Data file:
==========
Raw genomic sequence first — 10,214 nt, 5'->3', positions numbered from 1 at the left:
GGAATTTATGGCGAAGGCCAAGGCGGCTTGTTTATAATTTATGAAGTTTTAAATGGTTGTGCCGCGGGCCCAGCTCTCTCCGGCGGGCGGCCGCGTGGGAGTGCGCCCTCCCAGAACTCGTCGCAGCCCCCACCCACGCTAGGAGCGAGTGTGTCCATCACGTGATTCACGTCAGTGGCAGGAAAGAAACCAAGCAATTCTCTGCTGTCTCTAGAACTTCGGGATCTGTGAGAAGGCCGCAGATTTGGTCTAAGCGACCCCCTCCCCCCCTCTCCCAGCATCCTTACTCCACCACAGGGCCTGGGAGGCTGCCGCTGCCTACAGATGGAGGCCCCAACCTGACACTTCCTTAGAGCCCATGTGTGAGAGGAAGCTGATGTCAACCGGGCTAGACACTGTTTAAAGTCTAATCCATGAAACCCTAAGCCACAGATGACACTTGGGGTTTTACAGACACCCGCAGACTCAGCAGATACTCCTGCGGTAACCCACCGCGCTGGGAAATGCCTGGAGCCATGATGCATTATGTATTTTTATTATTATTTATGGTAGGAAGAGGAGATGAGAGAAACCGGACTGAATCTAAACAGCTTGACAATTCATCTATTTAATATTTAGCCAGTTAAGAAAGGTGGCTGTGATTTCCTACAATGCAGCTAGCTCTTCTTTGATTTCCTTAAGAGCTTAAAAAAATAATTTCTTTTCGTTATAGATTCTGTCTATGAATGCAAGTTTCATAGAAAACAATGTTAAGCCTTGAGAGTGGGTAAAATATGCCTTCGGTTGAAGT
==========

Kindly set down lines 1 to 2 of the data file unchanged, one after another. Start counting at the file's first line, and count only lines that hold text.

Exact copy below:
Raw genomic sequence first — 10,214 nt, 5'->3', positions numbered from 1 at the left:
GGAATTTATGGCGAAGGCCAAGGCGGCTTGTTTATAATTTATGAAGTTTTAAATGGTTGTGCCGCGGGCCCAGCTCTCTCCGGCGGGCGGCCGCGTGGGAGTGCGCCCTCCCAGAACTCGTCGCAGCCCCCACCCACGCTAGGAGCGAGTGTGTCCATCACGTGATTCACGTCAGTGGCAGGAAAGAAACCAAGCAATTCTCTGCTGTCTCTAGAACTTCGGGATCTGTGAGAAGGCCGCAGATTTGGTCTAAGCGACCCCCTCCCCCCCTCTCCCAGCATCCTTACTCCACCACAGGGCCTGGGAGGCTGCCGCTGCCTACAGATGGAGGCCCCAACCTGACACTTCCTTAGAGCCCATGTGTGAGAGGAAGCTGATGTCAACCGGGCTAGACACTGTTTAAAGTCTAATCCATGAAACCCTAAGCCACAGATGACACTTGGGGTTTTACAGACACCCGCAGACTCAGCAGATACTCCTGCGGTAACCCACCGCGCTGGGAAATGCCTGGAGCCATGATGCATTATGTATTTTTATTATTATTTATGGTAGGAAGAGGAGATGAGAGAAACCGGACTGAATCTAAACAGCTTGACAATTCATCTATTTAATATTTAGCCAGTTAAGAAAGGTGGCTGTGATTTCCTACAATGCAGCTAGCTCTTCTTTGATTTCCTTAAGAGCTTAAAAAAATAATTTCTTTTCGTTATAGATTCTGTCTATGAATGCAAGTTTCATAGAAAACAATGTTAAGCCTTGAGAGTGGGTAAAATATGCCTTCGGTTGAAGT